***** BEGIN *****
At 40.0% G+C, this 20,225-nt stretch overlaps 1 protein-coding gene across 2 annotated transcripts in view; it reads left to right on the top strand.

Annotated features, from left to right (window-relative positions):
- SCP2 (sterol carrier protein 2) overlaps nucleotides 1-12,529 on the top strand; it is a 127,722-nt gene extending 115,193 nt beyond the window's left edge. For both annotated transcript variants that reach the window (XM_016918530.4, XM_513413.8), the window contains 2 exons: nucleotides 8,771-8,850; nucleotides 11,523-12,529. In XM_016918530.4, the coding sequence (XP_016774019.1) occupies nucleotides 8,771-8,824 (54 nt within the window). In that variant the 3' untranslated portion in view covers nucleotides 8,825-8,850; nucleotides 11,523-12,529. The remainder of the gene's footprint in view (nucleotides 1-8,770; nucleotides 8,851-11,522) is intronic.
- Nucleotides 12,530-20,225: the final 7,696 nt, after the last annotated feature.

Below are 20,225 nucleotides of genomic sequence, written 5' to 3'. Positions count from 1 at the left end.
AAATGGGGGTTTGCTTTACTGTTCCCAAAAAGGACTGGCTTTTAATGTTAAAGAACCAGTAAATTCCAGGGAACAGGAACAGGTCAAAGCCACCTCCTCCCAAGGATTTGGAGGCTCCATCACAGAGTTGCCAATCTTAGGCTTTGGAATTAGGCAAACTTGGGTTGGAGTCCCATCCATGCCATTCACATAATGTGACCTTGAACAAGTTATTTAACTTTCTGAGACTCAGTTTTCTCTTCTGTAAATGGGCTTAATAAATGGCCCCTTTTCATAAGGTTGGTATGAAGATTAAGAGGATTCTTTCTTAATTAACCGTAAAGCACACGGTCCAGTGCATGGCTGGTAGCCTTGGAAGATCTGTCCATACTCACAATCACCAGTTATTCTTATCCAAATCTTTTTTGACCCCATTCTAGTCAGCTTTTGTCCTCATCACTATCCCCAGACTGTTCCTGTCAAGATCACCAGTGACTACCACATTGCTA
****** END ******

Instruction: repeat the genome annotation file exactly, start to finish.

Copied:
At 40.0% G+C, this 20,225-nt stretch overlaps 1 protein-coding gene across 2 annotated transcripts in view; it reads left to right on the top strand.

Annotated features, from left to right (window-relative positions):
- SCP2 (sterol carrier protein 2) overlaps nucleotides 1-12,529 on the top strand; it is a 127,722-nt gene extending 115,193 nt beyond the window's left edge. For both annotated transcript variants that reach the window (XM_016918530.4, XM_513413.8), the window contains 2 exons: nucleotides 8,771-8,850; nucleotides 11,523-12,529. In XM_016918530.4, the coding sequence (XP_016774019.1) occupies nucleotides 8,771-8,824 (54 nt within the window). In that variant the 3' untranslated portion in view covers nucleotides 8,825-8,850; nucleotides 11,523-12,529. The remainder of the gene's footprint in view (nucleotides 1-8,770; nucleotides 8,851-11,522) is intronic.
- Nucleotides 12,530-20,225: the final 7,696 nt, after the last annotated feature.

Below are 20,225 nucleotides of genomic sequence, written 5' to 3'. Positions count from 1 at the left end.
AAATGGGGGTTTGCTTTACTGTTCCCAAAAAGGACTGGCTTTTAATGTTAAAGAACCAGTAAATTCCAGGGAACAGGAACAGGTCAAAGCCACCTCCTCCCAAGGATTTGGAGGCTCCATCACAGAGTTGCCAATCTTAGGCTTTGGAATTAGGCAAACTTGGGTTGGAGTCCCATCCATGCCATTCACATAATGTGACCTTGAACAAGTTATTTAACTTTCTGAGACTCAGTTTTCTCTTCTGTAAATGGGCTTAATAAATGGCCCCTTTTCATAAGGTTGGTATGAAGATTAAGAGGATTCTTTCTTAATTAACCGTAAAGCACACGGTCCAGTGCATGGCTGGTAGCCTTGGAAGATCTGTCCATACTCACAATCACCAGTTATTCTTATCCAAATCTTTTTTGACCCCATTCTAGTCAGCTTTTGTCCTCATCACTATCCCCAGACTGTTCCTGTCAAGATCACCAGTGACTACCACATTGCTA